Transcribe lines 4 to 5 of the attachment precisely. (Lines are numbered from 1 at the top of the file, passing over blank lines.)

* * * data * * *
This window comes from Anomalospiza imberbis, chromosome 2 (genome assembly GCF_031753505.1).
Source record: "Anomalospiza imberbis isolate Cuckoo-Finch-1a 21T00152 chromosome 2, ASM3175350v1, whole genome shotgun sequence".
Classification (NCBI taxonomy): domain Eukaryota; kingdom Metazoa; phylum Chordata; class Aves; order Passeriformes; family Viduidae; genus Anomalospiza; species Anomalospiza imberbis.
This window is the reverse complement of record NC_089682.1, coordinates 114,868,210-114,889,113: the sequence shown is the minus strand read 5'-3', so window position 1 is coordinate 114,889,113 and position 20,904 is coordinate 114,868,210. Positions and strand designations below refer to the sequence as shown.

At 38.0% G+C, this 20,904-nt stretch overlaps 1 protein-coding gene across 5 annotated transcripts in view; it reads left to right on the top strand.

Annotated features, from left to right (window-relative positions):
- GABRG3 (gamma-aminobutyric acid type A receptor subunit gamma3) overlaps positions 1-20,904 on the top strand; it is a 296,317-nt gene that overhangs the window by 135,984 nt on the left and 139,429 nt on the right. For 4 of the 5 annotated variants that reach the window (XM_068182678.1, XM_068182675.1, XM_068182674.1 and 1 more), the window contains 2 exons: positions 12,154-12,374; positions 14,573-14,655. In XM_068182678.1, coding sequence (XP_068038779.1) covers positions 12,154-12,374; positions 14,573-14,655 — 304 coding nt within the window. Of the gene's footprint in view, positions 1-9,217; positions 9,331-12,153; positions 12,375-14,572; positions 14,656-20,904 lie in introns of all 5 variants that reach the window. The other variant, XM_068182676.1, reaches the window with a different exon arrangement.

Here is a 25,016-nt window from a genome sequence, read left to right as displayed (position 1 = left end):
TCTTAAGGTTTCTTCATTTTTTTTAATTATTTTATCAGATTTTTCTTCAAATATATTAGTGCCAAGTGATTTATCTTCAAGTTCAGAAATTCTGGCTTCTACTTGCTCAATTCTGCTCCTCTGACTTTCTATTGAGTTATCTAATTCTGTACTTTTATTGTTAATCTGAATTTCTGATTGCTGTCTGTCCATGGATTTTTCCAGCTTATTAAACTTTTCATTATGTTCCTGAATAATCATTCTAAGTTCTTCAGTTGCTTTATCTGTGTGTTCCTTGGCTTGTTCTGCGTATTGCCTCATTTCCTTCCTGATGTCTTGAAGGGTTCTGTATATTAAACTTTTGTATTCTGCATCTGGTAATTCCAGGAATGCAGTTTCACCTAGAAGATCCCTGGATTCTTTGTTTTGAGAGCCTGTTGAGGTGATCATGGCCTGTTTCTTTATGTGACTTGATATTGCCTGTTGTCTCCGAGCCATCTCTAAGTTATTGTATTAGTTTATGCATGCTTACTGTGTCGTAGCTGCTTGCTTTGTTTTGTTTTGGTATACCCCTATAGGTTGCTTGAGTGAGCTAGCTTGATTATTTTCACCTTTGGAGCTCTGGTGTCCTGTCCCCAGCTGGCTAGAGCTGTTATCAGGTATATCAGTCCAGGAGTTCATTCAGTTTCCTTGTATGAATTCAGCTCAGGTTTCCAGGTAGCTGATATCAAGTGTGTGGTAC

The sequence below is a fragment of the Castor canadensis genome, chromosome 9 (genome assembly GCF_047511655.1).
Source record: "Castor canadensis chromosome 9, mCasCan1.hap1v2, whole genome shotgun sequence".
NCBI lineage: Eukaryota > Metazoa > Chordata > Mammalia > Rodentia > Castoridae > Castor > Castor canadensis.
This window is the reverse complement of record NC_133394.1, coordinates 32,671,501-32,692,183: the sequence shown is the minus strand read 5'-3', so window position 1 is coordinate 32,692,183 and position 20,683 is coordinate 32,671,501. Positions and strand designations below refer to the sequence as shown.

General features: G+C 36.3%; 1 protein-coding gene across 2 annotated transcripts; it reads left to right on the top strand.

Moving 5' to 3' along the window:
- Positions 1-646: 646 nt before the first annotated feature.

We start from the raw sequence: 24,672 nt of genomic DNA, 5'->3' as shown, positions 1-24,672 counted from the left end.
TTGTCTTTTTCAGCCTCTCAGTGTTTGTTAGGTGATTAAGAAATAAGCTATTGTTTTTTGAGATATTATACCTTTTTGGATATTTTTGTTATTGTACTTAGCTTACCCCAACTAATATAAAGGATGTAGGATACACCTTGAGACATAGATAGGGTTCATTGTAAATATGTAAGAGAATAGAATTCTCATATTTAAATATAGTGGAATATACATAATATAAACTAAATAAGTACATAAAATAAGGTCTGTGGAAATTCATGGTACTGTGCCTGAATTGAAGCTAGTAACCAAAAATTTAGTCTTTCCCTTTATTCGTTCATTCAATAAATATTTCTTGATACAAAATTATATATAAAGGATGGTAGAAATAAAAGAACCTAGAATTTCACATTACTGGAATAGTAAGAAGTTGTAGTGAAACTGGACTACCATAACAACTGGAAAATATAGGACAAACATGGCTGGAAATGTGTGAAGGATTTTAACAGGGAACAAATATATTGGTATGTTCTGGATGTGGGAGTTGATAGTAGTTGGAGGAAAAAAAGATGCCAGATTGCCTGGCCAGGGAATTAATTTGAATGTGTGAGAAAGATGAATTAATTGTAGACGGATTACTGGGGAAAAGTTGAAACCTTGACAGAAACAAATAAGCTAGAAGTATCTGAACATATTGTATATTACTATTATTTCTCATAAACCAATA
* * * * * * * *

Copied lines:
This window is the reverse complement of record NC_089682.1, coordinates 114,868,210-114,889,113: the sequence shown is the minus strand read 5'-3', so window position 1 is coordinate 114,889,113 and position 20,904 is coordinate 114,868,210. Positions and strand designations below refer to the sequence as shown.

At 38.0% G+C, this 20,904-nt stretch overlaps 1 protein-coding gene across 5 annotated transcripts in view; it reads left to right on the top strand.